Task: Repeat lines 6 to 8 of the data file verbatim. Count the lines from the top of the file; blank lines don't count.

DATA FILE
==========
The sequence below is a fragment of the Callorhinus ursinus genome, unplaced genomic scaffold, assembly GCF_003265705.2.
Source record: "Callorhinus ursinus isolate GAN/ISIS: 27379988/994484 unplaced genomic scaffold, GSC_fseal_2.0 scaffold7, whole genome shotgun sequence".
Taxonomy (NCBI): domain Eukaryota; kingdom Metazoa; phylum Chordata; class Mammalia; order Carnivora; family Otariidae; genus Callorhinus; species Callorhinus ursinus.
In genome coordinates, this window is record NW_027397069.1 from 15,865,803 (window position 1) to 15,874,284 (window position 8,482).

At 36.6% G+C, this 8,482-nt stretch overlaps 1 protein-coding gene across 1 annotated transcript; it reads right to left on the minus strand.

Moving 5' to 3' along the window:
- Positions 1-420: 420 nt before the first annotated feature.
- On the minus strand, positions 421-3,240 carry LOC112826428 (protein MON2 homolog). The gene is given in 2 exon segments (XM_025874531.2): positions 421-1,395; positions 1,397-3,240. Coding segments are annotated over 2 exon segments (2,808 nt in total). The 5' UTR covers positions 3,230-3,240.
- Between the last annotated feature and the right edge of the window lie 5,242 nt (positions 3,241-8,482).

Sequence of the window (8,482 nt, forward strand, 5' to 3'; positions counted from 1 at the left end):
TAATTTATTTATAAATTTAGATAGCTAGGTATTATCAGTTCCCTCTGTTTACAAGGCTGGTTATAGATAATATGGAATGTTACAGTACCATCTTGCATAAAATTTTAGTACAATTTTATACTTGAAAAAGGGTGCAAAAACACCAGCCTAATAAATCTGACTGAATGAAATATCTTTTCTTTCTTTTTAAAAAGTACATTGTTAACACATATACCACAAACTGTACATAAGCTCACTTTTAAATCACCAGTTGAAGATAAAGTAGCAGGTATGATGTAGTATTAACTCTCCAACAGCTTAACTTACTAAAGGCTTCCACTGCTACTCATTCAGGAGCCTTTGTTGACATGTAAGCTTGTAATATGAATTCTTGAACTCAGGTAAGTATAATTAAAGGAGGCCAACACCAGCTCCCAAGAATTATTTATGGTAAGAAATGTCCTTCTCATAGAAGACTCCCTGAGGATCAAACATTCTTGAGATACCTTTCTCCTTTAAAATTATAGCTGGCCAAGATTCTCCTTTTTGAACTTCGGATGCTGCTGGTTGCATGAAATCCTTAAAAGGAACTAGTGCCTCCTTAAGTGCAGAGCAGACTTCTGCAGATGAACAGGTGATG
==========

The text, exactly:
Moving 5' to 3' along the window:
- Positions 1-420: 420 nt before the first annotated feature.
- On the minus strand, positions 421-3,240 carry LOC112826428 (protein MON2 homolog). The gene is given in 2 exon segments (XM_025874531.2): positions 421-1,395; positions 1,397-3,240. Coding segments are annotated over 2 exon segments (2,808 nt in total). The 5' UTR covers positions 3,230-3,240.